6. Try a Different Position

Try changing positions regularly until you find a position that feels the most comfortable. Examples include lying on your side, sitting in a soft armchair, standing with support, or gently bouncing on a yoga or birthing ball.6

7. Practice Birthing Techniques

When prodromal labor starts, it’s also a great time to practice breathing techniques you’ll use in the delivery process. Try meditating or working on your out-breath technique, such as the one you might have learned in childbirth class, from your doctor or midwife, or online.1,2,6

8. Fill Your Belly

Eat high-power, high-protein foods.10 You may experience vomiting with prodromal labor symptoms — I know I did with my first child. However, if you aren’t nauseous, this can be a great time to indulge in a hearty meal to power up for the upcoming birth. Or, you can have small snacks.1,2 For instance, try eating dried fruit, almonds, nuts, granola bars, a bowl of oatmeal, scrambled eggs, a plant-based milkshake, or seaweed snacks.

9. Sing and Dance

Sometimes, playing upbeat, happy, or otherwise soothing music can help mothers get through prodromal labor symptoms.1,2,9 You can gently walk and listen on headphones, dance gently and safely in your living room, or lie down and turn on your speakers.1,6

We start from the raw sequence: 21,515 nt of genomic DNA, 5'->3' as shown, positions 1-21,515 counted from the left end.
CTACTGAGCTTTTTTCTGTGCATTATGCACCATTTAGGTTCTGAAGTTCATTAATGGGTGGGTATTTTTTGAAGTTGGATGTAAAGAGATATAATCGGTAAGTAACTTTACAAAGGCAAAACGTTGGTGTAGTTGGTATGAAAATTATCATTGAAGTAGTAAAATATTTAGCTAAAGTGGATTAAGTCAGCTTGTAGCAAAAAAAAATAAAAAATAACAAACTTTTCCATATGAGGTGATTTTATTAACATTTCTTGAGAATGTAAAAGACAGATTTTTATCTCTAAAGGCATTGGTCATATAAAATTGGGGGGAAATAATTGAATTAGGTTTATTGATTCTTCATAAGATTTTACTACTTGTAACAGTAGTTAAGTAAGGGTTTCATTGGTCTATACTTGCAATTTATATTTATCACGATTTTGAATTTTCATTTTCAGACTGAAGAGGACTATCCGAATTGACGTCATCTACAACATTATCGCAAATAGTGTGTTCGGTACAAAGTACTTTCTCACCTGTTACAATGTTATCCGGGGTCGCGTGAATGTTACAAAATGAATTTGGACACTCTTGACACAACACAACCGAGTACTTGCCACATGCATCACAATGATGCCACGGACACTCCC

10. Talk to Your Tribe

Calling and speaking with a friend, loved one, healthcare provider, doula, or therapist can be a great way to process the emotional stress of prodromal labor. Knowing you’re loved and supported by the people around you may help give you strength, motivation, and new strategies to get through the final days leading up to childbirth.

11. Stay Hydrated

Stay hydrated with water or coconut water.1,2,10 I drank a lot of coconut water before and after my pregnancies, which helped me stay hydrated and full of electrolytes. Plus, it tasted great! A few other power drinks for pregnancy and delivery include:1,10

  • Orange juice
  • Pregnancy-safe tea with coconut milk and honey
  • Electrolyte drinks (free of artificial ingredients)
  • Bone broth
  • Green drinks (fresh vegetable and fruit smoothies or juices)

12. Try Positive Visualization

You can do this simply by closing your eyes and imagining a picture of you and your baby or your partner with your baby after they’re born. You can also journal a positive visualization with words or make a picture.

Remember, prodromal labor means your baby is getting closer to being here!1 If you’re unsure whether you’re actually experiencing prodromal labor, it’s best to contact and visit your healthcare provider. They’ll usually perform a pelvic exam on you and can help answer all your questions and concerns. You’ve got this, mama!

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Kristen v.H. Middleton is a Clinical Psychologist in training (PsyD), a Yale University graduate, former school teacher and administrator, turned stay-at-home mom. She lives with her husband and children in… Read more